Patrick Reed has two-stroke lead after second round of Masters; Woods makes cut
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AUGUSTA, Ga. — Patrick Reed is leading a major championship for the first time, and his confidence is so high that he can only see what’s ahead of him.
Maybe that’s just as well at this Masters.
Reed started and finished the front nine with three straight birdies. He answered Marc Leishman’s bold shot for an eagle by polishing off another run of three straight birdies. It added to a 6-under 66 and a two-shot lead over Leishman going into the weekend at Augusta National.
Right behind them are five major champions.
Nowhere near him are Tiger Woods and Phil Mickelson, the two names that generated so much of the buzz for a Masters that otherwise is living up to expectations.
None of it matters to Reed, who is going after his first major.
“Everyone wants to win, and if you don’t believe you can win them, then you probably shouldn’t be playing in them,” Reed said. “I believe that if I play the golf that I know how to play that I can win majors. … There’s a lot of holes left, and I just need to go out and keep to my game plan, play some solid golf and just go out and continue shooting in the 60s and see if it gets the job done.”
Dustin Johnson, Justin Thomas, Jordan Spieth, Rory McIlroy and Henrik Stenson still have a say in that.
Woods and Mickelson probably don’t.
Woods hit one shot into a cluster of magnolia trees and another into Rae’s Creek. He didn’t make a birdie until the 13th hole and had to settle for a 3-over 75, leaving him 13 shots behind. No one has ever won the Masters when trailing by more than eight shots going into the weekend.
“I’m going to have to shoot a special weekend and I need help,” Woods said. “I’m not in control of my own destiny.”
Mickelson smacked a shot into the trees trying to escape a forest and made triple bogey, deposited a tee shot into Rae’s Creek on No. 12 for a double bogey and shot a 79, matching his worst score at Augusta National. He started the day four shots out of the lead. He ended the day making the cut on the number.
Even without them, the show is just getting started.
Reed was a runner-up at the PGA Championship last summer, though he played the final hole without a chance to win. His best performance on the big stage has been in the Ryder Cup.
“Going to treat it just like another day, go out and try to do what I’ve been doing and stick to my game plan and try to make some more birdies,” Reed said.
He was at 9-under 135.
Leishman seized on his moment with the best shot of the day. His tee shot on the 15th was too far left, leaving trees between him and the flag. Instead of laying up from 210 yards, he closed with the face of a 5-iron, aimed toward the right bunker.
“I meant to hook it 30 yards, and I put 40 yards of hook on it,” Leishman said with a smile.
The ball narrowly cleared the mound at the front of the green, caught the slope and settled 6 feet away for an eagle.
“We’re not here to lay up,” Leishman said. “It’s a major. You’re going to have to take some chances at some point during the week if you want to win, and that was a time where I thought I had to take a chance. I’ve been hitting that shot well on the range and I thought it was a prime opportunity to give it a test. And it came off.”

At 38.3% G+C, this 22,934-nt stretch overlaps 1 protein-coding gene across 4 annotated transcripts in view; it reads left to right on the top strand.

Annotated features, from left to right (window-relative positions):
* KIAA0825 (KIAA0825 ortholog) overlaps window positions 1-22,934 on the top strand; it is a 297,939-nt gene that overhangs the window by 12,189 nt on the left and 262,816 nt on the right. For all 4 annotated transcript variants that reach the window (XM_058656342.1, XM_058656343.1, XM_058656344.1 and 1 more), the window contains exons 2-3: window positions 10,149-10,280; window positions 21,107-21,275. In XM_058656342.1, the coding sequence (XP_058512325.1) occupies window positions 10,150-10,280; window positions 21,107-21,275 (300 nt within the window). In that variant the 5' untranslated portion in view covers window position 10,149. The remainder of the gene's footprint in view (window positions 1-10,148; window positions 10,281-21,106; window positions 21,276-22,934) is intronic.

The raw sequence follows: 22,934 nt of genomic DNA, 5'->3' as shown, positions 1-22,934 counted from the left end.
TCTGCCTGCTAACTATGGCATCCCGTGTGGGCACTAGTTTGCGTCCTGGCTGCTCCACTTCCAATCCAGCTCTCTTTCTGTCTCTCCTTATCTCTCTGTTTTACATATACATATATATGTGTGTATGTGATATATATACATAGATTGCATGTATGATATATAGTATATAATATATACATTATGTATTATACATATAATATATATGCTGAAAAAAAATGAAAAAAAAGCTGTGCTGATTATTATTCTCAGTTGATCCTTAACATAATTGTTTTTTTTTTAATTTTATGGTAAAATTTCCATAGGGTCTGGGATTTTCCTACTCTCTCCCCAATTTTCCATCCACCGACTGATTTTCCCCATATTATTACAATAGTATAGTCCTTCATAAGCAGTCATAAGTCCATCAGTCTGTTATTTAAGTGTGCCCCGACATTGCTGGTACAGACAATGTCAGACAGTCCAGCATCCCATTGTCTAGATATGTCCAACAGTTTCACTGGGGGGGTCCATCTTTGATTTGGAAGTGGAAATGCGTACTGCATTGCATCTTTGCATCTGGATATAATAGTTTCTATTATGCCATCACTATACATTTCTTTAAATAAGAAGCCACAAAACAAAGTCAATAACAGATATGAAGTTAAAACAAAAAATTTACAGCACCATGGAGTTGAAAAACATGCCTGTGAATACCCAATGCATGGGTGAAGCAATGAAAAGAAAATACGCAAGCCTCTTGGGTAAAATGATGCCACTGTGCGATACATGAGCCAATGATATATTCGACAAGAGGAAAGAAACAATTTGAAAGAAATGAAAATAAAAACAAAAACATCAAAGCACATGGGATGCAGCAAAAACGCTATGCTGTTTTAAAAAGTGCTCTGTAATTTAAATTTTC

Stenson (70) was four shots behind. McIlroy (71) is off to his best 36-hole start in seven years and is looking as poised as ever to capture the fourth leg of the career Grand Slam. Spieth lost his two-shot lead on the first hole and was on the verge of getting left behind until he made a key par putt to close out the front nine with a 40, and then salvaged a 74 to join McIlroy just five shots behind.
“I’ve always been comfortable around the lead,” McIlroy said. “It’s a place that I’m thankfully quite familiar with and know how to deal with.”
Looming was Johnson, the No. 1 player in the world, who made a 45-foot par putt on the 16th to atone for several birdie putts in the 10-foot range he missed. Johnson had a 68 and was six shots behind, along with Thomas, who had a 67.
Eleven of the 17 players still under par at the halfway point can be found among the top 20 in the world.
Spieth was happy to be near the top after the way he started — a tee shot into the trees on the right and a three putts for a double bogey, and then a drive to the left and three more putts for a bogey. Just like that he was behind, and it kept getting worse. He made bogey from the middle of the fairway on No. 7. He three-putted from long range on the par-5 eighth. And he was headed for a 41 on the front nine until he made a 10-foot par putt.
“I’m still in this golf tournament,” Spieth said. “With the way the back nine was playing today, the wheels could have come off there. But I made some nice par saves and was able to grind out some phenomenal second-shot iron shots and good two-putt birdies.”
Woods made bogey on the opening hole with a sand wedge from the fairway. He really came undone when his second shot to the fifth bounded over the green and into a grove of magnolia trees. He took a penalty drop to clear room through the branches, put that in the bunker and made double bogey. Very little went right except for a pair of birdies on the par 5s on the back nine.
Looking at the white leaderboards only made him feel worse. The cut is for the top 50 and ties and anyone within 10 shots of the lead. Woods kept seeing Reed make birdies, and he knew he was well outside the 10 shots.
“I was hoping to keep it within 10. I didn’t know what my position was, but I think I’m in,” he said after his round.
He was tied for 40th.